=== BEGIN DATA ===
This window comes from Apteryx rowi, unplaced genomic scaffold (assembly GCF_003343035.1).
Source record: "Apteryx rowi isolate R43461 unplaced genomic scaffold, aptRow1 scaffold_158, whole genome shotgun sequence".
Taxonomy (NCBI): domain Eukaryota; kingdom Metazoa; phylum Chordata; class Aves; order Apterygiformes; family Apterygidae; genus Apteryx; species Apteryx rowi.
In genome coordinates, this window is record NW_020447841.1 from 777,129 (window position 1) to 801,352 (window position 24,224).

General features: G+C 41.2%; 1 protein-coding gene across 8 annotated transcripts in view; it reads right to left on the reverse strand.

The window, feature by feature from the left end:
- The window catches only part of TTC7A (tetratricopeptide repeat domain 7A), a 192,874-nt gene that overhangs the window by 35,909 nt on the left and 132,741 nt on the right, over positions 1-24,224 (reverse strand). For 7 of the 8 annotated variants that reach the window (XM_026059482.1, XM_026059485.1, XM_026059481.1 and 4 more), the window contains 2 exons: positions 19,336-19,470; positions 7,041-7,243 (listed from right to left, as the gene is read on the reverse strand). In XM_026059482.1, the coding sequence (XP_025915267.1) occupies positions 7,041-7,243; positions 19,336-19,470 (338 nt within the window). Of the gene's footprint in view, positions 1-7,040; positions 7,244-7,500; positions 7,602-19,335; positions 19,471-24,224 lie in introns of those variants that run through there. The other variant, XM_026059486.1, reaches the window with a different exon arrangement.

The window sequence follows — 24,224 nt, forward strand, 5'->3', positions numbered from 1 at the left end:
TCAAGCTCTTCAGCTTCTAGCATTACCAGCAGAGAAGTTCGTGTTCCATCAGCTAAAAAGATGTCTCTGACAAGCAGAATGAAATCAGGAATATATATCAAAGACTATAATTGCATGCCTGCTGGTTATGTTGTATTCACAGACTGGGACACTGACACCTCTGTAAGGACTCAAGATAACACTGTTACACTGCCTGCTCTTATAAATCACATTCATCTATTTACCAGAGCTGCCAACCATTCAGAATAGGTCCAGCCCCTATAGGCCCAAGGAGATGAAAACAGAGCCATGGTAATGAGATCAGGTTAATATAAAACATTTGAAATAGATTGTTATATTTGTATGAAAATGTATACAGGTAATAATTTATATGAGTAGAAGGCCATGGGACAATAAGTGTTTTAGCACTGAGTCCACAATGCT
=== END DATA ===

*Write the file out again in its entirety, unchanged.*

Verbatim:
This window comes from Apteryx rowi, unplaced genomic scaffold (assembly GCF_003343035.1).
Source record: "Apteryx rowi isolate R43461 unplaced genomic scaffold, aptRow1 scaffold_158, whole genome shotgun sequence".
Taxonomy (NCBI): domain Eukaryota; kingdom Metazoa; phylum Chordata; class Aves; order Apterygiformes; family Apterygidae; genus Apteryx; species Apteryx rowi.
In genome coordinates, this window is record NW_020447841.1 from 777,129 (window position 1) to 801,352 (window position 24,224).

General features: G+C 41.2%; 1 protein-coding gene across 8 annotated transcripts in view; it reads right to left on the reverse strand.

The window, feature by feature from the left end:
- The window catches only part of TTC7A (tetratricopeptide repeat domain 7A), a 192,874-nt gene that overhangs the window by 35,909 nt on the left and 132,741 nt on the right, over positions 1-24,224 (reverse strand). For 7 of the 8 annotated variants that reach the window (XM_026059482.1, XM_026059485.1, XM_026059481.1 and 4 more), the window contains 2 exons: positions 19,336-19,470; positions 7,041-7,243 (listed from right to left, as the gene is read on the reverse strand). In XM_026059482.1, the coding sequence (XP_025915267.1) occupies positions 7,041-7,243; positions 19,336-19,470 (338 nt within the window). Of the gene's footprint in view, positions 1-7,040; positions 7,244-7,500; positions 7,602-19,335; positions 19,471-24,224 lie in introns of those variants that run through there. The other variant, XM_026059486.1, reaches the window with a different exon arrangement.

The window sequence follows — 24,224 nt, forward strand, 5'->3', positions numbered from 1 at the left end:
TCAAGCTCTTCAGCTTCTAGCATTACCAGCAGAGAAGTTCGTGTTCCATCAGCTAAAAAGATGTCTCTGACAAGCAGAATGAAATCAGGAATATATATCAAAGACTATAATTGCATGCCTGCTGGTTATGTTGTATTCACAGACTGGGACACTGACACCTCTGTAAGGACTCAAGATAACACTGTTACACTGCCTGCTCTTATAAATCACATTCATCTATTTACCAGAGCTGCCAACCATTCAGAATAGGTCCAGCCCCTATAGGCCCAAGGAGATGAAAACAGAGCCATGGTAATGAGATCAGGTTAATATAAAACATTTGAAATAGATTGTTATATTTGTATGAAAATGTATACAGGTAATAATTTATATGAGTAGAAGGCCATGGGACAATAAGTGTTTTAGCACTGAGTCCACAATGCT